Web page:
Having worked in Silicon Valley for years, I saw the portrayal of women in the film entirely accurate. In fact, it can be much worse than shown.

Grubber said...

@ A_Homer, if you want something similar to the Actors Studio but for screenwriters, try these podcasts.

http://creativescreenwritingmagazine.blogspot.com/

you can also download via itunes.
cheers
David

Matthew Granados said...

The Social Network is a beautifully crafted indictment on the narcissistic antics of the cyber-youth. Yes, Mark Zuckerberg is a brilliant kid. Yes, he went to Harvard. Yes, he created Facebook. Yes, he is the youngest billionaire in the world. The thesis of the film asks: At what cost?

As seen in the opening sequence, the cost is self-respect. Zuckerberg is so stunted by the worry of what the world thinks of him that he fails to realize that the beautiful, intelligent girl in front of him already accepts him. It’s not enough for Mark to be involved with a girl who is confident and willing to keep up with him. Nothing is enough because he does not feel that he is enough as a person.

If there is any gender bias, Sorkin’s sniper is aimed at the men. Silicon Valley and Harvard are equally depicted as boys’ clubs fueled by the need for power. Power over authority, competition, each other, and unfortunately women. Except for Erica and Rashida Jones’ character, the lack of real women is fitting to Sorkin’s story of male incompetence.

Anonymous said...

Political Suggestions about women's Rights:

* Females be married once they are able to have children (usually at ages: 12, 13, 14).
* Men never persecuted for having relations with a young female of childbearing age.
* The marital rape exception reinstated (So that a man is never persecuted for raping his wife).
* If a man rapes a unmarried/betrothed++ virgin girl he marries her, pays her father some money, and doesn't divorce her.
++Betrothal here meaning female living with husband for about one year before the marriage feast/ceremony.
* Females barred from bringing claims against their husband (or similar) in court.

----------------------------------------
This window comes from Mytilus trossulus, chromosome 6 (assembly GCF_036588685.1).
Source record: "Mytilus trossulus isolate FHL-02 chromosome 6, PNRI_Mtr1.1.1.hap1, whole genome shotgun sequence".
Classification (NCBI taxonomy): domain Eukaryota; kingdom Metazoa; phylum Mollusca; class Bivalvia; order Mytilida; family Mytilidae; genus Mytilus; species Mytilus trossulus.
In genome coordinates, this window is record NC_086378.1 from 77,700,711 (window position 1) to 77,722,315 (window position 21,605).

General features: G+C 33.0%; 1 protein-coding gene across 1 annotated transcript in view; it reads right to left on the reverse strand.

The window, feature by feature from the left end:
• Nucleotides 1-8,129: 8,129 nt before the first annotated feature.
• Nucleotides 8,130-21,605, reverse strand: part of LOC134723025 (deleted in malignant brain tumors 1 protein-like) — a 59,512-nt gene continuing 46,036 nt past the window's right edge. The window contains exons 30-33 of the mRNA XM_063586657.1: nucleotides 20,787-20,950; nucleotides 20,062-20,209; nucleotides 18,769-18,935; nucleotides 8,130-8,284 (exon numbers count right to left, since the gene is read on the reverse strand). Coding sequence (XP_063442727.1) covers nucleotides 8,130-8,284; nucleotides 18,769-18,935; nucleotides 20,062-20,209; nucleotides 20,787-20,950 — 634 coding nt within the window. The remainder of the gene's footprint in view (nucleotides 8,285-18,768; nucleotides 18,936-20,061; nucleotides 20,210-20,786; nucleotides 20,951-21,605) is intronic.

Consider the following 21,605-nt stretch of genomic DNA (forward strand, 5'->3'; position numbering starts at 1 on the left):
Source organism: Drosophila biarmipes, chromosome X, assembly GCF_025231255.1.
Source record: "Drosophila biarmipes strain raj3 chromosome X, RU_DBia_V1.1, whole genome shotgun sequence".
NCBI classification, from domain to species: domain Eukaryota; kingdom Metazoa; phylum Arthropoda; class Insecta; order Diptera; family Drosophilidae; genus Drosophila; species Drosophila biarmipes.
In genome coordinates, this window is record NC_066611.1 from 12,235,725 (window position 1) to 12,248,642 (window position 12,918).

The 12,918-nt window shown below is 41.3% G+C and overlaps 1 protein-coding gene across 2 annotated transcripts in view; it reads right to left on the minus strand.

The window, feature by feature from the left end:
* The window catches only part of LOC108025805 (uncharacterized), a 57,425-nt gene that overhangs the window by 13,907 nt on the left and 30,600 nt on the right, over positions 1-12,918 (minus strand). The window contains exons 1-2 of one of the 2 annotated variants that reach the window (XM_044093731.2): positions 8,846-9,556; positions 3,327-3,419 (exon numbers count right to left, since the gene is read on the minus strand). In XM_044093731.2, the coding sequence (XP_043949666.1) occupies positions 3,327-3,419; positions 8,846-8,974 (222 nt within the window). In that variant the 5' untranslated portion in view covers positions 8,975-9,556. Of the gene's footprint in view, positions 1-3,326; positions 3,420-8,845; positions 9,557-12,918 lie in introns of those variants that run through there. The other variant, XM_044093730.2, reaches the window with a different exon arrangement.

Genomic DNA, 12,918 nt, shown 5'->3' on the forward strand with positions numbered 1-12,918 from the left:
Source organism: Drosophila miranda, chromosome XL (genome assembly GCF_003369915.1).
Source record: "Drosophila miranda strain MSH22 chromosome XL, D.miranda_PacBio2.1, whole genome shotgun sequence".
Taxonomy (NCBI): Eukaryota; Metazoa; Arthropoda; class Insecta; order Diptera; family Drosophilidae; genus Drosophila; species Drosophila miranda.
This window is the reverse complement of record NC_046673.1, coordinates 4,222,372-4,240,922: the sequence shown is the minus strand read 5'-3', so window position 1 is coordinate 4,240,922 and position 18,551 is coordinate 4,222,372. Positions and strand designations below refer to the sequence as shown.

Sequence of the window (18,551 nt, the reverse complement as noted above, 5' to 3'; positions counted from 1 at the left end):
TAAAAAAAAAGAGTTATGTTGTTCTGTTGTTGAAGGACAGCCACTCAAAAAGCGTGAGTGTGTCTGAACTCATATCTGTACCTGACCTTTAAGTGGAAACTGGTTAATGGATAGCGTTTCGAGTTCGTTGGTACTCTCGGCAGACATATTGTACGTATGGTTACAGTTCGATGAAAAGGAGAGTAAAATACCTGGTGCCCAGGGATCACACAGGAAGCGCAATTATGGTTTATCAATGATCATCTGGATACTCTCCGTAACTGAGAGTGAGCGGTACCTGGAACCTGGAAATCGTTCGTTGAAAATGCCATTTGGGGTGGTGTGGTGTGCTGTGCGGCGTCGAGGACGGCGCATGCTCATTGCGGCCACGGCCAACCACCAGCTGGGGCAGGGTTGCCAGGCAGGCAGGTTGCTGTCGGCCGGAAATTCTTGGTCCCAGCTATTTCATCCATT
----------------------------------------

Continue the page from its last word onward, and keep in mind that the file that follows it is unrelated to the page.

* Females barred from divorcing their husbands.
* Females barred from collecting monies from husband (child support etc).
* Other similar things to remove all power from females and make them what men desire.
(About Child Support: A saying from Bob is: child support is a seat at a Man's table and a cot to sleep on in his house)

DirkJohanson said...

@Anonymous at 6:08 PM on 10/11

You and that rape-to-own stuff again! Geez.

Anonymous said...

Straight out of the Old Testament. Moses and crew had their shit together.

Forthricheously springing these words from the Torah, prove beyond a hairs width the fact that Moses and his followers had their affairs in order.

gerri said...

Thanks Ken for posting, and thanks Aaron for taking the time to post such a thorough reply. I loved the film's script as I have all of your work, finding the writing inspiring. I did however share Tarazza's thoughts regarding the women depicted and so appreciate your explaining the reality of the situation as well as your intent. You are as many have stated, a class act.

Per Sjoborg said...

When the likes of Sagan, Burk, Bronowski and Clark do not grace our screens any more Aaron Sorkin and Thomas Schlamme are the only reason to to even have a TV.

If you come back to TV or do another movie doesn't matter to me just give us more!

Brian Wills said...

I wasn't about women. (Sorry you felt they were neglected)

It was about 2 friends....until the end.

droszel said...

See this link for a rebuttal to Sorkin's "I'm just the messenger" post
http://techcrunch.com/2010/10/11/memo-to-aaron-sorkin-you-invented-this-angry-nerd-misogeny-too/

Anonymous said...

For a script writer, his writing has too many grammatical and logical mistakes. Not too impressed.

Anonymous said...

If that's really from Sorkin, I have to say, it's just adding insult to injury. It seems to me that he really has no clue what he's talking about, and is projecting his own prejudices on the people he depicts in his movie.

scribemjp said...

Ken, just discovered your blog and loving it.

Re: the Sorkin response; just posted this on THE WRAP; feel like it's more appropriate to post here.


Dear Mr. Sorkin,
I am such an admirer of your work and your intelligence. You bring "smart" back, to the small screen and the large. And for that I am eternally grateful.

But as a woman who's spent 20 plus years in our own oft-misogynistic business, I can't help but voice my opinion - and it's just an opinion - that your FACEBOOK movie did such a successful job in telling the story from multiple points of view - giving each one of those points of view a fair shake (for example, your twins were as three dimensional as Zuckerberg), that it was a glaring omission to have the women without a real point of view of their own. Yes, Zuckerberg's ex was a class act, but she was in two scenes, and as much as emblem as anything else. You communicated Eduardo's heartbreak, the twins' (reasonable) sense of fair play being violated, and Mark's victimhood so beautifully - where was the hungover morning after realization from, say, the bong girls, that they were being used? Where were the tears from the women compared to one another in the original prank, knowing that they'd be walking around campus the rest of the year carrying that humiliation and denigration of their personhoods? I would've loved just a peek at the hurt that the prank left in its wake, not just Zuckerberg's flip apology to the "women's groups" on campus in his hearing.